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Same as with headings. If the theme has their own p margins, those will get used. Otherwise it'll fall back to these styles or to the browser styles.

Just to clarify, Otherwise it'll fall back to these styles or to the browser styles. is not correct for the editing canvas. In the editing canvas it will fall back to the WP-admin styles, which look like this:

Screenshot 2019-03-15 at 11 16 07

I'm starting to think that the idea by @getdave and later @chrisvanpatten of a "normalization" stylesheet might be the correct place to put styles like these, which are unfortunately necessary for the time being.

@@ -0,0 +1,4 @@
p {
margin-top: $default-block-margin;

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@jasmussen

jasmussen Mar 13, 2019

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This could also be 2em if we thought that was nicer.

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@kjellr

kjellr Mar 14, 2019

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I'd prefer if we could stick to em-based sizes for all text-related measurements in general. It looks like we're already doing that with top/bottom margins for our headings, so we should continue that here.



/**
* Vanilla Block Editor Styles

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@jasmussen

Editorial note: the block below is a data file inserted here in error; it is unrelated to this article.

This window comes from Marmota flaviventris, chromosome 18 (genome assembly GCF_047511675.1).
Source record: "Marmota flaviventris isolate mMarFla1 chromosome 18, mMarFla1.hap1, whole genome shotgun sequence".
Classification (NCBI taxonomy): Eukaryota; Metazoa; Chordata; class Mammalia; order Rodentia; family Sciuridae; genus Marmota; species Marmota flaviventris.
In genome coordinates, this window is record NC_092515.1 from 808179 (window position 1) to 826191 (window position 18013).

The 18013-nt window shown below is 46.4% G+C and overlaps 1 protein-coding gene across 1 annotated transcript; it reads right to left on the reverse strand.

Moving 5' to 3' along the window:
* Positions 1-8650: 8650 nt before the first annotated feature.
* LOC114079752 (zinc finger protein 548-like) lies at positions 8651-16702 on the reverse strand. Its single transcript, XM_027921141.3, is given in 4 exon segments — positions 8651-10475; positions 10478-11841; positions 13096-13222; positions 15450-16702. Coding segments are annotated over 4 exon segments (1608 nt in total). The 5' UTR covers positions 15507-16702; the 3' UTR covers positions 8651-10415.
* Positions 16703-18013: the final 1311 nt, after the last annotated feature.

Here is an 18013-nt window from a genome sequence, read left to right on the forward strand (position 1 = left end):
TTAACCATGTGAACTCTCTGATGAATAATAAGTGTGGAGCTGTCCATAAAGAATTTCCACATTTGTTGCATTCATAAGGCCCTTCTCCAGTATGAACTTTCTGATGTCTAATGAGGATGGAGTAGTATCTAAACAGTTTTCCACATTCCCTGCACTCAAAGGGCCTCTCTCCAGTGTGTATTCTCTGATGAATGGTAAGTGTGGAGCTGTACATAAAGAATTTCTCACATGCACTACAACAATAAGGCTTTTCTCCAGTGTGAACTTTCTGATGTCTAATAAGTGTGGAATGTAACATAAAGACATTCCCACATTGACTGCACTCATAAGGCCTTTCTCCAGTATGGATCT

jasmussen Mar 13, 2019

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This here is inspired by feedback on a separate but related PR, here: #14366 (comment)

The idea is that we know we want to apply a modicum of styles to blocks, either to support them structurally (function in the first place), or to make sure we don't provide a broken or unstyled-looking experience. In the case of the figcaption element as is the core of that other PR, this element is born without margins, which means it sits right up next to the image unless it receives a margin.

The question is, should Gutenberg have such a base stylesheet that cascades? I've collected the two existing rules we already have, for img and iframe, and once that other PR goes through, we'd also have figcaption on this list. Should p also be there? And should there be a way to opt-in to this vanilla stylesheet, or opt out of it? These are questions that would be good to figure out, and I would appreciate your thoughts.

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@getdave

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should Gutenberg have such a base stylesheet that cascades?

I'm not clear on the implications of this either way. Or is that the question?

Are you proposing effectively a normalize.css style base stylesheet for the Editor that just restores the default styles in a standard manner or would this go further still?

And should there be a way to opt-in to this vanilla stylesheet, or opt out of it?

You should certainly be able to disable it if you know what you're doing. Probably on by default.

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@joyously

joyously Mar 13, 2019